I could then restart into “safe mode” and restart with the video in standard PCI VGA configuration. But, I could not change the video settings and have them take effect without restarting the system. When I did restart the system, I would get the same protection error and have to go through the same process to get into the OS.
So now I start to suspect other components. For some reason I was sure it was hardware related. The next two suspects were the hard drive and the CD-ROM drives.
I begin thinking that the Win98 OS was somehow not installed correctly – made sense at the time! I did a reinstall, figuring there were files that were somehow missing or corrupted. Didn’t help. Then I started wondering about the Plextor CD-RW drive that I had been using for most of the software installs.
At this point I was trying things that didn’t necessarily make sense. How could the OS install go completely without incident but leave any of the copied files corrupted? I also had a refurbed Compaq pull CD-ROM drive installed. So I tried switching the cables so that the regular CD-ROM drive was the install drive. No change! But I did notice it was much faster than the Plextor! That’s odd!
Next up, the hard drive! For reference sake at this point, let me give names to the three hard drives involved. They are all Western Digital. The 10 gig that the system was running with prior to the problems I’ll call the “safe drive”, since I tried to keep it protected throughout this whole process. Then there is a 20 gig drive that was used as a periodic backup, called the “big guy”, and a third drive of 1.2 gig capacity called “Little Mo”. Little Mo is old and only used when there are problems since it is not large enough to hold all of the installed software.
First, I did a copy of the entire safe drive onto the big guy so that the two would be identical and I could keep the safe drive “safe”. This is done with Western Digital DataLifeGuard Tools and makes an exact image from one drive to another. Now I isolate the safe drive and reinstall the OS onto the big guy, as I suspected, nothing changed.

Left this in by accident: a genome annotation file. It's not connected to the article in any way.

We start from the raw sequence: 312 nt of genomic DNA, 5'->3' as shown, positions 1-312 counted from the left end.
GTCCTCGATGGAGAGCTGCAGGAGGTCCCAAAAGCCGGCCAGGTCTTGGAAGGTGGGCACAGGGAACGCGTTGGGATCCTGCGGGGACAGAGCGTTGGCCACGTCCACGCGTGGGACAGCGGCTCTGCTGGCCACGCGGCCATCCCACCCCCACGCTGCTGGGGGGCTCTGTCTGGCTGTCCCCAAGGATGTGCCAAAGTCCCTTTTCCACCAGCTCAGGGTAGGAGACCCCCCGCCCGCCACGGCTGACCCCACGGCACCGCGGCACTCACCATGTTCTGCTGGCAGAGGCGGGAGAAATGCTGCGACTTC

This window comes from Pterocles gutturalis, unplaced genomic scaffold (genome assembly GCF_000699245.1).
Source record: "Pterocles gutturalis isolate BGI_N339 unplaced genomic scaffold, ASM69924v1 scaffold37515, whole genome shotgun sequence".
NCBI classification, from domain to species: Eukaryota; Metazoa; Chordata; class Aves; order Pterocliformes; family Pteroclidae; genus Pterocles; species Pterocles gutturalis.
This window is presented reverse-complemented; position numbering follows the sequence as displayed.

Next, I format the big guy and do a reinstall of the OS. I am still getting the protection error on restart. OK, so I run the diagnostic tools on the drive and get an error code of “0202”. I check WD website and there is no description of this code and associated problems.
Next, I email WD support and ask if it needs to be RMA’d. By the way, let me say here that I received excellent responses and help from Western Digital and at this point would not consider another brand.
The first response was from Theresa and is as follows:
“I recommend that you write zeroes to the drive to wipe it clean of all data so you may proceed to partition and format the drive with the drive back to a brand new state. “Writing Zeroes” to the drive will completely erase all information (both system and data files) from the drive”.
Of course Theresa went on to explain that the process would destroy all data on the drive and the procedures to follow.
During this time I set up Little Mo and installed the OS and a minimum of other software, you know, just to keep things going..hehe. To my surprise, it worked with the ATI video card where the big guy would not. That is really weird! I essentially went through the same process with Little Mo of formatting the drive prior to the install but NOT writing zeros.
So, before I ran the “writing zeros” to the big guy, I did an image from Little Mo to the big guy so they would be identical in content. Now, you would expect that if it was a hardware problem, there would be no change, but it worked fine. It worked just like Little Mo did! Back to the drawing board!
Then I wrote back to WD tech support, told them about the image copy working and got this message back from Jason:
“Thank you for contacting Western Digital.
A format or FDISK will not wipe the drive for you in case there is corrupt data. The Write Zeros to clean the drive for you. Please keep us updated on the status and we will be glad to provide you with additional support if needed.”
When the big guy worked after the image copy from Little Mo, I knew it wasn’t a hardware problem. You may not agree and you may be able to see something that I could not, but it sure did look like a hardware fault up till then. However, just to complete the processes and leave less to chance, I did the “Writing Zeros” to the big guy.
It took 1 hour and 20 minutes and another 20 minutes to run a scan. DataLifeGuard tools then reported a code of 0000, which means that all is well with the drive. The only other issue that persisted was that when initializing the WD DataLifeGuard Tools, it reported a warning message stating that the drive parameters were incorrect. But, the program ran fine and the diagnostics finished and reported. I also communicated this to WD and at this writing, I have not received a response.